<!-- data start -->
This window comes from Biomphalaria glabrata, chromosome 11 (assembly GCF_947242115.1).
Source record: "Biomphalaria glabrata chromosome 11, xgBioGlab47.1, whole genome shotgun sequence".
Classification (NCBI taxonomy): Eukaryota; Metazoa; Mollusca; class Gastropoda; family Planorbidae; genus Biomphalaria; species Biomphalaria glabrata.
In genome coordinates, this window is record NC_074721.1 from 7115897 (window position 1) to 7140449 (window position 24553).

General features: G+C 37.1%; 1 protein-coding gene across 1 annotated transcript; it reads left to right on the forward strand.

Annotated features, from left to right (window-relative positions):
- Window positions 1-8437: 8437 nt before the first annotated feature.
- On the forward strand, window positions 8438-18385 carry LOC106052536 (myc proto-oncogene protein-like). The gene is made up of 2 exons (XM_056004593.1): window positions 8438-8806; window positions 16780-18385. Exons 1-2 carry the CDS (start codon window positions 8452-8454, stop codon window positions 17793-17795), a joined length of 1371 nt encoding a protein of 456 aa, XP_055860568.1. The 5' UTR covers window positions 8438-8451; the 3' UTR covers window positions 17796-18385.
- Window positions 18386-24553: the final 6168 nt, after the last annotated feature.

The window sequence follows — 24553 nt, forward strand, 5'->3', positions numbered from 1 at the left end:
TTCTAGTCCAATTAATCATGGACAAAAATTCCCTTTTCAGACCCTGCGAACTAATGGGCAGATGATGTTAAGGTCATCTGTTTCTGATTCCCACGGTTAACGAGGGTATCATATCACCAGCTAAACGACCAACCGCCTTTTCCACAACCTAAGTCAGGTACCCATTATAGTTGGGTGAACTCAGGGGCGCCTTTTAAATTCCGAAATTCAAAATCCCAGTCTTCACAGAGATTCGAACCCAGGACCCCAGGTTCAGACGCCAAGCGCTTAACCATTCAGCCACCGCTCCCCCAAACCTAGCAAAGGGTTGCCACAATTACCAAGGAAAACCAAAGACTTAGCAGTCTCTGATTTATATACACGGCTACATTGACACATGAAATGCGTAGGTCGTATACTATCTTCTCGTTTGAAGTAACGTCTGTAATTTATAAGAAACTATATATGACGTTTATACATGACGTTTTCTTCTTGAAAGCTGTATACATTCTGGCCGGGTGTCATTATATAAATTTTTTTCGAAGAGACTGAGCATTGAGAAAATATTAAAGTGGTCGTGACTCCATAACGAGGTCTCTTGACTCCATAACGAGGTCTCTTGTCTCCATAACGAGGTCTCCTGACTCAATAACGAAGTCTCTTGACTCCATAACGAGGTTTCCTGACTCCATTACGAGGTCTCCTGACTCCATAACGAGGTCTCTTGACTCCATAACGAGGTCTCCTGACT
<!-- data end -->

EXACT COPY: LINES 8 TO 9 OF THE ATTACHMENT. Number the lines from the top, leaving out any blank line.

- On the forward strand, window positions 8438-18385 carry LOC106052536 (myc proto-oncogene protein-like). The gene is made up of 2 exons (XM_056004593.1): window positions 8438-8806; window positions 16780-18385. Exons 1-2 carry the CDS (start codon window positions 8452-8454, stop codon window positions 17793-17795), a joined length of 1371 nt encoding a protein of 456 aa, XP_055860568.1. The 5' UTR covers window positions 8438-8451; the 3' UTR covers window positions 17796-18385.
- Window positions 18386-24553: the final 6168 nt, after the last annotated feature.